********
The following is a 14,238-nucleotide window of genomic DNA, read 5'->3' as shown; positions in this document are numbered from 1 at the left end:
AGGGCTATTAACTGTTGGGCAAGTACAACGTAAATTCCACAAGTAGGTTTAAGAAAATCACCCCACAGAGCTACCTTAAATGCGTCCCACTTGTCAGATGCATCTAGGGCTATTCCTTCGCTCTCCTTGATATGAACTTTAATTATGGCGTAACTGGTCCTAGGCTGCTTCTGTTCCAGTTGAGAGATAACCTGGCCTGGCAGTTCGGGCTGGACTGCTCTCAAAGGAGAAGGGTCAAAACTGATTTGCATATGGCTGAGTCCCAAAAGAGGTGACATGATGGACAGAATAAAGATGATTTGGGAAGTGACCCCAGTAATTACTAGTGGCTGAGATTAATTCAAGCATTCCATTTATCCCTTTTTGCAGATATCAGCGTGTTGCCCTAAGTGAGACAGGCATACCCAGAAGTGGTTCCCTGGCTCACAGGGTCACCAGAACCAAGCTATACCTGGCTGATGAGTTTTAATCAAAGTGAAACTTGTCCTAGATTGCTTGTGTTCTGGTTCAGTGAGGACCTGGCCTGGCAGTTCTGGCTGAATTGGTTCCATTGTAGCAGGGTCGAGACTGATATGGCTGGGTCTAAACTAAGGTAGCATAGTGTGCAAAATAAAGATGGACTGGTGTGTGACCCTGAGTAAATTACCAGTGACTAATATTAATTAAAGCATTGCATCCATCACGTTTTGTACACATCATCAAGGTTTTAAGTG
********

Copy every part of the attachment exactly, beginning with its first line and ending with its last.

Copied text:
The following is a 14,238-nucleotide window of genomic DNA, read 5'->3' as shown; positions in this document are numbered from 1 at the left end:
AGGGCTATTAACTGTTGGGCAAGTACAACGTAAATTCCACAAGTAGGTTTAAGAAAATCACCCCACAGAGCTACCTTAAATGCGTCCCACTTGTCAGATGCATCTAGGGCTATTCCTTCGCTCTCCTTGATATGAACTTTAATTATGGCGTAACTGGTCCTAGGCTGCTTCTGTTCCAGTTGAGAGATAACCTGGCCTGGCAGTTCGGGCTGGACTGCTCTCAAAGGAGAAGGGTCAAAACTGATTTGCATATGGCTGAGTCCCAAAAGAGGTGACATGATGGACAGAATAAAGATGATTTGGGAAGTGACCCCAGTAATTACTAGTGGCTGAGATTAATTCAAGCATTCCATTTATCCCTTTTTGCAGATATCAGCGTGTTGCCCTAAGTGAGACAGGCATACCCAGAAGTGGTTCCCTGGCTCACAGGGTCACCAGAACCAAGCTATACCTGGCTGATGAGTTTTAATCAAAGTGAAACTTGTCCTAGATTGCTTGTGTTCTGGTTCAGTGAGGACCTGGCCTGGCAGTTCTGGCTGAATTGGTTCCATTGTAGCAGGGTCGAGACTGATATGGCTGGGTCTAAACTAAGGTAGCATAGTGTGCAAAATAAAGATGGACTGGTGTGTGACCCTGAGTAAATTACCAGTGACTAATATTAATTAAAGCATTGCATCCATCACGTTTTGTACACATCATCAAGGTTTTAAGTG